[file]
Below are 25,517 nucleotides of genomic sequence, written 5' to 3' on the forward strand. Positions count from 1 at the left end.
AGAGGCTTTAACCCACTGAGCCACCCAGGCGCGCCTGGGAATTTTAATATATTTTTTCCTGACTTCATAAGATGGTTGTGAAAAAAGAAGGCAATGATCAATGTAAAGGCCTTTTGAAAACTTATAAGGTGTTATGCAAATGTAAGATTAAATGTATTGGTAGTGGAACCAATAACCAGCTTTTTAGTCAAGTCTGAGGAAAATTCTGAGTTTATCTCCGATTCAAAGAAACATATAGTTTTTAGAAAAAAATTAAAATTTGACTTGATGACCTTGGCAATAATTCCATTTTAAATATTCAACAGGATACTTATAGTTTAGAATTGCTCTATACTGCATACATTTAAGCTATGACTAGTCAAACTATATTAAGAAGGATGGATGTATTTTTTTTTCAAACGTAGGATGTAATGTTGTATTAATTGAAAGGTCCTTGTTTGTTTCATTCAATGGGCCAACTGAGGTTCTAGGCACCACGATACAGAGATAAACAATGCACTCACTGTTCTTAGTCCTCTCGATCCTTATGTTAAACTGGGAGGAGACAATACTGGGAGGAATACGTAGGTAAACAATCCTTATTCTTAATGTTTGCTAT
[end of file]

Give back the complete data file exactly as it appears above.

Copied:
Below are 25,517 nucleotides of genomic sequence, written 5' to 3' on the forward strand. Positions count from 1 at the left end.
AGAGGCTTTAACCCACTGAGCCACCCAGGCGCGCCTGGGAATTTTAATATATTTTTTCCTGACTTCATAAGATGGTTGTGAAAAAAGAAGGCAATGATCAATGTAAAGGCCTTTTGAAAACTTATAAGGTGTTATGCAAATGTAAGATTAAATGTATTGGTAGTGGAACCAATAACCAGCTTTTTAGTCAAGTCTGAGGAAAATTCTGAGTTTATCTCCGATTCAAAGAAACATATAGTTTTTAGAAAAAAATTAAAATTTGACTTGATGACCTTGGCAATAATTCCATTTTAAATATTCAACAGGATACTTATAGTTTAGAATTGCTCTATACTGCATACATTTAAGCTATGACTAGTCAAACTATATTAAGAAGGATGGATGTATTTTTTTTTCAAACGTAGGATGTAATGTTGTATTAATTGAAAGGTCCTTGTTTGTTTCATTCAATGGGCCAACTGAGGTTCTAGGCACCACGATACAGAGATAAACAATGCACTCACTGTTCTTAGTCCTCTCGATCCTTATGTTAAACTGGGAGGAGACAATACTGGGAGGAATACGTAGGTAAACAATCCTTATTCTTAATGTTTGCTAT